Bike lanes are not all created equal

Resident provides their thoughts on the state of bicycle infrastructure

I typically ride my bicycle north/south from the Kalamalka Lake Provincial Park red gate to Walmart and  Superstore (and back) four or five times a week for exercise and grocery shopping.

It usually takes about 1.5 hours for a round-trip so I have lots of direct experience riding bicycles in Vernon.

Do I use bike lanes? Yes, along Kalamalka Road past the beach and down to the Kal Tire store.

But forget about using bike lanes on any of the main roads downtown or on much of 25th Avenue. Those lanes are such a risky, low-quality experience that bicyclists seem to avoid them as much as possible.

The worst example of a bike lane is the one on 27th Street going past Canadian Tire. It’s tiny, only one-foot away from logging trucks, semis, RVs and even pickup trucks with extended mirrors.

It’s loud, the road is rough and if I make one wobble to swerve around a sewer grate, I’m dead.

To say nothing of slowing traffic down and frustrating drivers on that road. I think that bike lane is a very poor use of road space. It accomplishes nothing and is just asking for an accident.

The way bicycles actually travel in town is to pedal over to the best available main north/south or east/west route, travel it, and then go your to destination.

The best means the quietest and with the least risk of getting maimed by traffic. Usually the real bike paths are assembled from lots of short segments, as the following example shows.

I can’t speak for the east/west downtown routes. But the main N/S route goes Kidston Road, Kalamalka Road to Kal Tire, through the boardwalk marsh to Polson Park, then (west) on the sidewalks/paths westbound on 25th Avenue, or (north) on the road between A&W to the RCMP station, over the bumpy gravel past the Civic Arena sanitary dump, cross the railroad tracks, north on the Polson Greenway (Yay, excellent bike path) to (left) Superstore or (right) to Village Green Mall to Burger King to Walmart.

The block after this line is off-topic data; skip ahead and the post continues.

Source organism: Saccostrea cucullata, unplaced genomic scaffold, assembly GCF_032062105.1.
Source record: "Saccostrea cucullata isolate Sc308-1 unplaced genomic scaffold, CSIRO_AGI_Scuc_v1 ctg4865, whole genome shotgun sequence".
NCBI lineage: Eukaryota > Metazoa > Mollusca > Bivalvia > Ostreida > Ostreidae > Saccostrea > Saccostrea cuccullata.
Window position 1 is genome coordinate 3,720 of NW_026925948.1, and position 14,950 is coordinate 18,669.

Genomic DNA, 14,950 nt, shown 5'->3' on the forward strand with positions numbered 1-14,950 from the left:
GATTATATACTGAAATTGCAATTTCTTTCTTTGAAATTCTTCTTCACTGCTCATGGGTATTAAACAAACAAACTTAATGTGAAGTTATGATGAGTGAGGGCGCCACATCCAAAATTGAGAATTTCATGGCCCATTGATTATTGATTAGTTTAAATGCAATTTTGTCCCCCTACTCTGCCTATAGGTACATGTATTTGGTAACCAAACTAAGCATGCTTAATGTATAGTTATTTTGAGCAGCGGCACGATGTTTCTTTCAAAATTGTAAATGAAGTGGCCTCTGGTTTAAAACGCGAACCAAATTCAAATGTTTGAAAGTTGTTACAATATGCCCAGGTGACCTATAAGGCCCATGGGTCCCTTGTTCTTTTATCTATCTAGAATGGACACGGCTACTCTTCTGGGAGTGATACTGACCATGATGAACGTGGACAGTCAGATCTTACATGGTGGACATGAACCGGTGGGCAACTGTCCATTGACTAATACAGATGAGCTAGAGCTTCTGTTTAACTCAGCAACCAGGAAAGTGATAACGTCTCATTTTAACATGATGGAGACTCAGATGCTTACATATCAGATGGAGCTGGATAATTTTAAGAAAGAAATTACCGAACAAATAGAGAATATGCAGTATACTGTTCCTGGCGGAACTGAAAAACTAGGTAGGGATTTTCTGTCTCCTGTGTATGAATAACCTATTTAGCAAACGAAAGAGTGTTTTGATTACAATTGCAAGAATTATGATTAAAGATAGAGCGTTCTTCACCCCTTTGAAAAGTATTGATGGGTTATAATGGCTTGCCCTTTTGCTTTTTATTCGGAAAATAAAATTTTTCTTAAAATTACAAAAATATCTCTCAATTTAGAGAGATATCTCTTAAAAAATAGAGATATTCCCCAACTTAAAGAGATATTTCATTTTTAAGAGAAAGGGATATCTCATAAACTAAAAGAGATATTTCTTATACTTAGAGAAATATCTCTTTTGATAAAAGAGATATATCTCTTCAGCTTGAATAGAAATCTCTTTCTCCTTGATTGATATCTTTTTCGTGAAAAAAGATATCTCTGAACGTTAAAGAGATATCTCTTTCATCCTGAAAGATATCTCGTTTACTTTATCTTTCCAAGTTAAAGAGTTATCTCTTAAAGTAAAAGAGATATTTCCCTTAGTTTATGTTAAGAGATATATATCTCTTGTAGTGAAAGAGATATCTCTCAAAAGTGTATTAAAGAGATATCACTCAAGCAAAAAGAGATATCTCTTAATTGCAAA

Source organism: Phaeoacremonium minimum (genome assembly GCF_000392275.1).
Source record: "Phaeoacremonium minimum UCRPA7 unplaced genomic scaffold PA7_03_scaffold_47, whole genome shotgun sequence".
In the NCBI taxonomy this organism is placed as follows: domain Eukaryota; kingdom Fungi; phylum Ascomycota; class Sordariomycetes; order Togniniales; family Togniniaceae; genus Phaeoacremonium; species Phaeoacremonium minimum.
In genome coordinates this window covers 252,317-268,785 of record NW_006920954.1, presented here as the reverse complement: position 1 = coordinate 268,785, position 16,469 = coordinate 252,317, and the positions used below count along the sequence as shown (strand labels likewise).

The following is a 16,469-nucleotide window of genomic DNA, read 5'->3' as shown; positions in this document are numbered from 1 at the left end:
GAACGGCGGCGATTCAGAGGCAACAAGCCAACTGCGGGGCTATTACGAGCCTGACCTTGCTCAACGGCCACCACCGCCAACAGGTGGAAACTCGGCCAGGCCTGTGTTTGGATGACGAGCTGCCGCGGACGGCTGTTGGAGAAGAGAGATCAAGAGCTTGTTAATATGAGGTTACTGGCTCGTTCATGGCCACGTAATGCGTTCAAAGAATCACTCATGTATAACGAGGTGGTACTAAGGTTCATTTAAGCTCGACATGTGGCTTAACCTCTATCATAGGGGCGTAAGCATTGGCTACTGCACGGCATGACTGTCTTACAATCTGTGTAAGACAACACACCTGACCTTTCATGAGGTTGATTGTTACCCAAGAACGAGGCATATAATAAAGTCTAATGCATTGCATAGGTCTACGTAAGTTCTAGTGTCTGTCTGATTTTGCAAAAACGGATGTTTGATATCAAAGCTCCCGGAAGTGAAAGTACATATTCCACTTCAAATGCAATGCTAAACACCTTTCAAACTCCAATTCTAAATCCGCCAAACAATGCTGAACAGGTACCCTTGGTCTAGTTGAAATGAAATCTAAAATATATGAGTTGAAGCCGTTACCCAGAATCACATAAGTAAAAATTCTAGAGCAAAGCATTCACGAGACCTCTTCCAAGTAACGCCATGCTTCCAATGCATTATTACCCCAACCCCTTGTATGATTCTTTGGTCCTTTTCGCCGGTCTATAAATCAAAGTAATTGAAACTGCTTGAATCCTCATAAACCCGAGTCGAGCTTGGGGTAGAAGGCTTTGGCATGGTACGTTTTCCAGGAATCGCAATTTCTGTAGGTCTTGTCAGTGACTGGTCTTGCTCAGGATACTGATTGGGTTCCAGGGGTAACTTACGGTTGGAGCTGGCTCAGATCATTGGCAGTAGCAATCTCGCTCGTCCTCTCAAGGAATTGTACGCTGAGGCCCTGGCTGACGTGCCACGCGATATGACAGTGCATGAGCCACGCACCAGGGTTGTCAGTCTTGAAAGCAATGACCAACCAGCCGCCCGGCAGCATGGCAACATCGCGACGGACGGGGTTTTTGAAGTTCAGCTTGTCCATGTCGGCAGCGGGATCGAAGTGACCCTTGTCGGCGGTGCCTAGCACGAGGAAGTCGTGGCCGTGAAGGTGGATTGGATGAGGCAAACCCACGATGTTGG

I’ve seen other cyclists travelling this same route many times.

The only practical place for bike lanes is on roads wide enough to hold both big trucks and bikes (not the 27th Street style). And even then, if the road is long (25th Avenue), most cyclists will preferentially avoid the noise, speed, and risk of travelling beside big vehicles. That’s why cyclists ride the side paths down 25th Avenue.

For my two bits, the city would be far better off to give the 27th Street bike lanes back to the trucks, and instead, concentrate on optimizing (and advertising) one or more bike-friendly N/S and E/W routes through the back roads or on side paths (eg. 25th Avenue, Polson Greenway).

 

K. Jameson

Coldstream

 

Just Posted

Vernon seeks additional fetal alcohol syndrome support B.C.-wide

“We are making a difference but we could make even more of a difference”

Highlander dancer off to Canadians

Canadians take place July 3-7

Fulton alumnus’ son shines

Jeffery Dawson received the Governor General’s Silver Medal for being the top student in the Faculty of Science at UBC

Public invited to the UV Disinfection Facility official opening

Tours take place Tuesday, June 25 from 10:30 a.m. - 2 p.m.

Compassion conference comes to Vernon

The Venerable Guan Cheng will be presenting at the Schubert Center on Monday, June 17

VIDEO: Horseback riding helps North Okanagan residents with special needs

North Okanagan Therapeutic Riding Association needs more volunteers to continue offering sessions

Bombers down B.C. Lions 33-23 in season opener

Former Lion Andrew Harris leads Winnipeg with 148 rushing yards

Northern B.C. family remembers murdered Indigenous woman with memorial walk

Still no closure for Ramona Wilson’s family 25 years later

B.C. university to offer mentorship program for former youth in care

Students using the provincial tuition waiver program will soon be able to form a community at KPU

Gambler 500 hits Okanagan back roads

Hundreds of off road enthusiasts are rallying in the South Okanagan this… Continue reading

Cyclists competing in one of the toughest bike races on the planet pass through Fernie

Divide riders looking strong as they finish first leg of 4160 km race

You might not know these B.C. records are public

Hired a lawyer to file a civil claim? Those are published online

B.C. bus driver loses case to get job back after texting while driving full bus

An arbitator ruled that Tim Wesman’s phone usage was a “a reckless disregard for public safety”

Jury finds Kelowna man guilty of second-degree murder

A Kelowna jury found Steven Randy Pirko guilty of the second-degree murder

Most Read